Creativity has often characterized us. One might wonder about the quick path from academy to junior college following 1922, particularly given resistance from the General Conference. Thinking ahead, James Robison secured permission to offer a few academy courses that would carry college credit, mostly for teachers-to-be. This approach allowed the school to add a two-year “Normal School” teacher-training component and, a few years later, a full spread of two-year courses. Robison, Palmer, and other early leaders added additional pieces to the curriculum, resulting in junior college status by 1927. Other episodes reflecting this same creativity include the long-term bid for secular accreditation and John T. Hamilton’s formation of what would become Adventist Colleges Abroad. Throughout our history, much as adversity has emboldened tenacity, it has also honed creativity.

The final attribute, integrity, encompasses more than fidelity to a core set of principles. Campus mottos and slogans have focused upon different aspects of institutional vision. The twin goals of such a vision have been to provide a quality Seventh-day Adventist education and a quality liberal arts education. When these two goals seemed to conflict either at the institutional or denominational level, positive, creative, and potentially transformative dialogue ensued. Accreditation carried a commitment to the church, the community, and, most importantly, the students. Identifying La Sierra as a “university” meant embracing an obligation to being what that term has traditionally meant. When enrollment dropped and finances worsened in the 1990s, we honored this vision by sending faculty members to acquire doctoral degrees and by setting aside resources to support faculty research, expand library holdings, and achieve the multi-faceted diversity that adds vitality to institutions of higher education.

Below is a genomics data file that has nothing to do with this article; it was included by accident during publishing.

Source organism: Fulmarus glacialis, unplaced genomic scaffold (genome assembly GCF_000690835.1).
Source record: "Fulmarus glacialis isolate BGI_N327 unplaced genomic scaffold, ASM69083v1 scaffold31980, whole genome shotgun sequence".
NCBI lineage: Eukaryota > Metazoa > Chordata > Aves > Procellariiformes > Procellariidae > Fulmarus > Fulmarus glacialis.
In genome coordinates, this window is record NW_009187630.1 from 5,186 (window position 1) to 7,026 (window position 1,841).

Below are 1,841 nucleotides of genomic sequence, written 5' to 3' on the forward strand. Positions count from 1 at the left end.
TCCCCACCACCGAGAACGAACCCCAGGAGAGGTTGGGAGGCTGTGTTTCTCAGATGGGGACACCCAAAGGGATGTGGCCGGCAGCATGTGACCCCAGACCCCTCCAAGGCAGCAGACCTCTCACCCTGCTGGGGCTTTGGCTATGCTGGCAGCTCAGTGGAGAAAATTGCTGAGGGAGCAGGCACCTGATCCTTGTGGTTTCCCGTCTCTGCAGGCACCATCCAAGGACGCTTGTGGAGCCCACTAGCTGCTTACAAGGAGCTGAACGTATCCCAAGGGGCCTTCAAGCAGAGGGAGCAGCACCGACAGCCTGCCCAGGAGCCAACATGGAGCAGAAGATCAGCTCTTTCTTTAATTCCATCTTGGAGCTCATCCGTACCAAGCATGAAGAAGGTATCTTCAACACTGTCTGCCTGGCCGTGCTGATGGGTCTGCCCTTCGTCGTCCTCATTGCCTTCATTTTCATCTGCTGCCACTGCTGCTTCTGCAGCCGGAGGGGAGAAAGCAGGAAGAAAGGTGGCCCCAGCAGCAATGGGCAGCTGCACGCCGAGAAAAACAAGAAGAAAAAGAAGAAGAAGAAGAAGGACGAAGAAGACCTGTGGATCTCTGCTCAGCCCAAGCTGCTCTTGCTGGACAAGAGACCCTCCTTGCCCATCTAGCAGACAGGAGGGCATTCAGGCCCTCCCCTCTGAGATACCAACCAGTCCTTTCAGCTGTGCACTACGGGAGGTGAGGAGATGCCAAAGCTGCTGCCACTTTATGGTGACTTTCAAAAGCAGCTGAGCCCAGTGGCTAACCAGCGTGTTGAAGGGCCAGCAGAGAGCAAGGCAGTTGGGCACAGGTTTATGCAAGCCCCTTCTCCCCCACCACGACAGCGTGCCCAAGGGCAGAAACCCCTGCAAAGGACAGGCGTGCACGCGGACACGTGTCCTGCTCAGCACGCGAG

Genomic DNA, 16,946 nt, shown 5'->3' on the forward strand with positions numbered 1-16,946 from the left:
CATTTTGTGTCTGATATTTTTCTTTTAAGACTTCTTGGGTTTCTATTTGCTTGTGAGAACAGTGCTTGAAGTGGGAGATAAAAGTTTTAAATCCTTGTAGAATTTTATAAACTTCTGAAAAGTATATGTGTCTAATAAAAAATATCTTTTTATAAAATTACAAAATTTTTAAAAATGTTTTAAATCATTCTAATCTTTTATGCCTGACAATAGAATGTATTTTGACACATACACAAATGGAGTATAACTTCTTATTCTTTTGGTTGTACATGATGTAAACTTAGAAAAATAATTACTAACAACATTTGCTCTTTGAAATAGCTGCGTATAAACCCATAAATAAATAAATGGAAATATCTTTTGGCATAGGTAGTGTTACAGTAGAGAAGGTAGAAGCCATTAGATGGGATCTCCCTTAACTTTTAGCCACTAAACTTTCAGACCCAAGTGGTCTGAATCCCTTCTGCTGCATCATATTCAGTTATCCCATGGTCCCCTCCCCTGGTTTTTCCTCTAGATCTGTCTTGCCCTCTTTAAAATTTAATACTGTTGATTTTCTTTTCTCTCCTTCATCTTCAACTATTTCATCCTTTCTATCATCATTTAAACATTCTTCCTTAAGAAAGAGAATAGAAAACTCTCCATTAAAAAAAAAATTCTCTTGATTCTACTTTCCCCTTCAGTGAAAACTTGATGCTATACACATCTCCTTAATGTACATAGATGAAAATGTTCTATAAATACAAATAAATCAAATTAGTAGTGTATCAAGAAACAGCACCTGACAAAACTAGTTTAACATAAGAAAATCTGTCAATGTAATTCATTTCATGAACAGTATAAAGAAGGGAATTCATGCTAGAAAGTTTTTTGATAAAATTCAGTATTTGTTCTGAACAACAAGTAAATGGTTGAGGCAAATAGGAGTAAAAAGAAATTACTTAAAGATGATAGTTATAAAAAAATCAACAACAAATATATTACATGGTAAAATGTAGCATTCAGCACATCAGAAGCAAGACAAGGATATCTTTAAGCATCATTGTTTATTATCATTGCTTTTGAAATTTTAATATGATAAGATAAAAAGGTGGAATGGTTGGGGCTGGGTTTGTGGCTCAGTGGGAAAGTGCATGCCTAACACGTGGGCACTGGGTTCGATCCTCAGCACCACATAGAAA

When I changed my major from physics to theology, Edward Heppenstall—who noted the subversive nature of a school that not only thwarted a General Conference dictum but sought secular accreditation—invoked the power of education as a transformative agent: “Of course, it is dangerous to think, but it’s more dangerous not to think.” Clear thinking has always informed our operations. Over the years numerous thought leaders have emerged at La Sierra, whether from the faculty and administration or among the students, alums, and other constituencies. Good, clear thinking enables problem solving, opens new paths and opportunities, and, on occasion, ruffles feathers. When it comes to moving beyond orthodoxy and safe thinking, necessary ingredients include a creative, innovative spirit; integrity; and tenacity in fully committing to a chosen path. Taken together, these attributes constitute a distinctive La Sierra spirituality, one that—even if not always understood by those around us—has guided the institution for the past century.